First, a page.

For as long as we have been interested in Urban Exploration we have wanted to head over to Sarajevo and explore the abandoned Bobsleigh track from the 1984 winter Olympics that were held in the city. Not only does the idea of such a ghostly structure sitting above the city interest us as an exploration, but the history here is an added element that really makes such adventures that much more intense. A few years ago I could have never imagined that we would be setting off to hike up to what was a dream urban exploration, Sarajevo just wasn’t somewhere we were going to go in isolation. But whilst planning our backpacking route through the Balkans it was one of the first things we added to our list of destinations!
History: The track during the Olympics
Built on the Trebevic mountain above Sarajevo for the 1984 winter Olympics the track was completed in 1982 after designs were approved only a year earlier. The track hosted both the Bobsleigh and the luge competitions and attracted a crowd of over 30,000 and 20,000 for each sport. The track at the time set the country back around 563,209,000 Yugoslavian Dinar, but the hype and crowds the games brought made sure this was a great investment for the region. Featuring 13 turns and at 1,300 metres long it went on to be used several times after the Olympics for the world cup and other smaller competitions. It seemed for a time that this investment would pay long term dividends for the city of Sarajevo, until history once again turned dark for Sarajevo and the track took on another famous story.
History: The infamous use of the track during the siege of Sarajevo
After the bright lights and hope of the Olympics came the dark cloud of the Balkan war. Famously Sarajevo suffered the longest siege in modern history and these tracks created for the benefit of the Bosnian people became embroiled in the fight. The twists and turns that once hosted the worlds best Olympians in 1991 became an artillery position for the Serbian forces. Holes drilled into the side of the concrete became sniper positions, the whole area was covered in landmines and the track was used as a defensive position to bomb the city below. From being a place of fun it became one of horror and a mechanism for hated.
There are so many left over sites within Europe to explore, many that remain from wars and the changing of regimes across the region. Berlin for example has to be another city that we cannot wait to explore!
For so many years the track has been left to rot, the nearby forest taking over and the entire distance covered in graffiti. But there have been recent plans to renovate the track and bring it back into use. This means that once again the track can be a symbol of positivity for the city, although part of me would love it to stay as this amazing hidden relic! But even now you can see where repairs have been done to the track and many of the holes have been fixed. There have been rumours that the Slovakian bobsleigh team have been using the lower section to train on carts with wheels a few years ago. Currently I have heard that the track might be up and ready for the 2017 youth Olympics, but I am not too sure looking at the state of affairs. Either way, more and more rumours seem to be surfacing that I am sure one day they might bring this historic place back to life.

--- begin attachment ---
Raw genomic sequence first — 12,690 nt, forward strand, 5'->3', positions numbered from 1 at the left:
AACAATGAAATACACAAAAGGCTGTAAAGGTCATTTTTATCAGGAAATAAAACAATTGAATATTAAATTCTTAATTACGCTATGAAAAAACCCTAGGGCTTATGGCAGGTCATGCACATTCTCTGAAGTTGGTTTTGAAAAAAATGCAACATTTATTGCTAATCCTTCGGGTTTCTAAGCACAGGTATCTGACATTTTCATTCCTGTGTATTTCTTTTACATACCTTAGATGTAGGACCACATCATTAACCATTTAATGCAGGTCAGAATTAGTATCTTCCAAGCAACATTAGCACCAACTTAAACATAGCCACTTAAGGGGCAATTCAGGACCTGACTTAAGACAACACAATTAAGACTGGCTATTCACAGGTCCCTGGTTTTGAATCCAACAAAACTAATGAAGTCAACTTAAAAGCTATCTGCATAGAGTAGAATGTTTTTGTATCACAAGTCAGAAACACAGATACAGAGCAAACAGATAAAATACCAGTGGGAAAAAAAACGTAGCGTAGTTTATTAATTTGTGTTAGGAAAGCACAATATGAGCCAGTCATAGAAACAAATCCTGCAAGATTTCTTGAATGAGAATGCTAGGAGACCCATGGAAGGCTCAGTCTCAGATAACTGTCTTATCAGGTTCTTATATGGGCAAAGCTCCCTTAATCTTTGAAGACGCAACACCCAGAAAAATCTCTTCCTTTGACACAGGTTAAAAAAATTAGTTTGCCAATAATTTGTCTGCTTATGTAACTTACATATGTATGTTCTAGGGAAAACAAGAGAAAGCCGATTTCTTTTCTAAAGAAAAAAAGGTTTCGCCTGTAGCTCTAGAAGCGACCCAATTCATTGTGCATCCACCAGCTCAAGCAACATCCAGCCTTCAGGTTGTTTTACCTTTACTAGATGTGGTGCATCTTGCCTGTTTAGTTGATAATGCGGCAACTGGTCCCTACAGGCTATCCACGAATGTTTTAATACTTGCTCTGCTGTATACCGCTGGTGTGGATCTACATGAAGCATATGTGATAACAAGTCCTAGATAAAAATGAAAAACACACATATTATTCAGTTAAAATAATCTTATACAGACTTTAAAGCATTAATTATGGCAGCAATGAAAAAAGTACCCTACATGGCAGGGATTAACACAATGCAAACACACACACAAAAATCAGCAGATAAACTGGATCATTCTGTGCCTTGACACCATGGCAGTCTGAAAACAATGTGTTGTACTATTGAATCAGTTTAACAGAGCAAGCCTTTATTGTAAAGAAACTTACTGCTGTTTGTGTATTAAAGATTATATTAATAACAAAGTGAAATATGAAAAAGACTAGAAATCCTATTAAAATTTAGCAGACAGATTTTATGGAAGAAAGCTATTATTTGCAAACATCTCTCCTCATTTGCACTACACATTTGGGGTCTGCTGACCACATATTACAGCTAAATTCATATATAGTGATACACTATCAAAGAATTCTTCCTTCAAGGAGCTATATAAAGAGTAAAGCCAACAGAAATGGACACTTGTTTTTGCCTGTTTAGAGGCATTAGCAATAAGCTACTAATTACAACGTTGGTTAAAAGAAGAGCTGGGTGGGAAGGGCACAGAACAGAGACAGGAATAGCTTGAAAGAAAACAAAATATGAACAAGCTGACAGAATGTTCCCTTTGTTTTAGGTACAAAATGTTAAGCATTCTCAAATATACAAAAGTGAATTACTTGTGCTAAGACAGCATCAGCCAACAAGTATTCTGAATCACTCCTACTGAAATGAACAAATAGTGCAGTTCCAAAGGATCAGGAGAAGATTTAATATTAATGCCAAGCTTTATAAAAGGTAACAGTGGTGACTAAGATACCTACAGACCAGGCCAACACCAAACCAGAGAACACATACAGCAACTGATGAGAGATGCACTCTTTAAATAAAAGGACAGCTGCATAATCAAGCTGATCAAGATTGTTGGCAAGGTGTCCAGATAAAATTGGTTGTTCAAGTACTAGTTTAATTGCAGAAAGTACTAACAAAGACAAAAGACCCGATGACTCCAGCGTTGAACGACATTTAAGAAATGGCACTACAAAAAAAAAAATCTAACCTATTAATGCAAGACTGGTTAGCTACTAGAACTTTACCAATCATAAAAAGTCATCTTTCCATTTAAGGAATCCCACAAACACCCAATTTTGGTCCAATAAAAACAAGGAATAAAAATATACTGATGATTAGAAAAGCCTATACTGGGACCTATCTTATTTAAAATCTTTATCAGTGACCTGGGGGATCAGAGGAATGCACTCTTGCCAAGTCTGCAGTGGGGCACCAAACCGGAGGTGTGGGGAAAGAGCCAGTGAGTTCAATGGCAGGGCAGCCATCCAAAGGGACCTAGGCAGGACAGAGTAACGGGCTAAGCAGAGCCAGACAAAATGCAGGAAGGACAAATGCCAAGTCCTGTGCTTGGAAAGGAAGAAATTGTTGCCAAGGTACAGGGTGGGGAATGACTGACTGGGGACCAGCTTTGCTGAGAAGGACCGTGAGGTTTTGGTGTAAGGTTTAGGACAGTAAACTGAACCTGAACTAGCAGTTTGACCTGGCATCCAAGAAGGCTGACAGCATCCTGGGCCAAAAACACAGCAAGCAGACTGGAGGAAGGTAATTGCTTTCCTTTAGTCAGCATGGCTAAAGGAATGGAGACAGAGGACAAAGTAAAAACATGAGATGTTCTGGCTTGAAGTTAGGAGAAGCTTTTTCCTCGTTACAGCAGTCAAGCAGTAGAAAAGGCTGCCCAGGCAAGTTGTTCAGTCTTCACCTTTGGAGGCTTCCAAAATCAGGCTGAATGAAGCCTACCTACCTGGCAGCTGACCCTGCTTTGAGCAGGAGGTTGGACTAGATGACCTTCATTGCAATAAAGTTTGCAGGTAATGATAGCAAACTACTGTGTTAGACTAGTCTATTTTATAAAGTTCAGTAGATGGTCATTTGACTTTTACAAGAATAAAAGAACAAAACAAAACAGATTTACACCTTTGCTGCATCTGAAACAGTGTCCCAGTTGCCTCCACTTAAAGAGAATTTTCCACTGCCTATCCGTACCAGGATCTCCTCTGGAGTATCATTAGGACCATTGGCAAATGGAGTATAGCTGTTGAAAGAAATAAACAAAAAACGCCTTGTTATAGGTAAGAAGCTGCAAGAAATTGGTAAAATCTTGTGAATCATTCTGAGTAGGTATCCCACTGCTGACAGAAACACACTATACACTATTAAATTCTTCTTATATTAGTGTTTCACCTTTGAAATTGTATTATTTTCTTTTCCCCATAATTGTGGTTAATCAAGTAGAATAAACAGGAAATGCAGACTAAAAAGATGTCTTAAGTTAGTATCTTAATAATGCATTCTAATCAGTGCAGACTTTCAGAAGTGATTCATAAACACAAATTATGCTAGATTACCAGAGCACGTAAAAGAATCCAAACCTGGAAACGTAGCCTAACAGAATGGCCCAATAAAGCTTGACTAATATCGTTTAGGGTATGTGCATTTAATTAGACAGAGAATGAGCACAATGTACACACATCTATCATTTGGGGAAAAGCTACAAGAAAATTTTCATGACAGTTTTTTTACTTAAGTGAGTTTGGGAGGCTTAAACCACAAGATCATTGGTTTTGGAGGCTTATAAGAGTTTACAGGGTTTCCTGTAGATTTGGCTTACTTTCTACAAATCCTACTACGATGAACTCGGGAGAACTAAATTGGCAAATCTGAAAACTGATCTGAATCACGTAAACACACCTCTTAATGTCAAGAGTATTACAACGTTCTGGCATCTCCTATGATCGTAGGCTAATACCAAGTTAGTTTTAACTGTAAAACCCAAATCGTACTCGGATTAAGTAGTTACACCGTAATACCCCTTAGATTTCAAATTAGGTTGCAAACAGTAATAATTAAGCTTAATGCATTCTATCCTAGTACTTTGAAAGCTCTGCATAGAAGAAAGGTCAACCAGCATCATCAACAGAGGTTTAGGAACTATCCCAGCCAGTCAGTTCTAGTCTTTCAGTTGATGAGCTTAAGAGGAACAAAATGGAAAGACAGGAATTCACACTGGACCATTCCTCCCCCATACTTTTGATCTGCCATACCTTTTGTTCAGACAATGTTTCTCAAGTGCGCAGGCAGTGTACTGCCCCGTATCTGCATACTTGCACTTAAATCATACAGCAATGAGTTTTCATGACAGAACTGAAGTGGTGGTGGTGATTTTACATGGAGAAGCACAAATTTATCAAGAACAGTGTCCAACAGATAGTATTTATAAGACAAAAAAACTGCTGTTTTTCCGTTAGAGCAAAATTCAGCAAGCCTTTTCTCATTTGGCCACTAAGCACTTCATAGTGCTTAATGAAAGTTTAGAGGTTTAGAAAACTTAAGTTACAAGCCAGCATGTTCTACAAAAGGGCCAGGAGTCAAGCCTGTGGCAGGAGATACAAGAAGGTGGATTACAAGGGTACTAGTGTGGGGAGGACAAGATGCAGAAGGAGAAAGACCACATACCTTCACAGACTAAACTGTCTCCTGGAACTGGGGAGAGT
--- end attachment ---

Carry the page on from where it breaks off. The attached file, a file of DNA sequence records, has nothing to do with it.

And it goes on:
Even today the track sits only a few hundred metres away from the Republic of Srpska, the region in Bosnia where the Serbs live and where they enforce their own rules and laws.
Exploring these amazing soviet relics
The walk in the heat of midday was a little tougher than I expected, with not having done that much cardio over the past few months whilst I have been recovering from my operation I felt a little more tired than expected. But I ploughed on and used it as some well needed exercise as well as an fun adventure.
Taking the route up was not all that bad though, we got the chance to walk through some interesting villages on the hike up and the views from the hillsides of the town were worth it if nothing else. But these views also brought into focus just how exposed the city was from this position and how deadly an assault launched from this mountain would be on the city.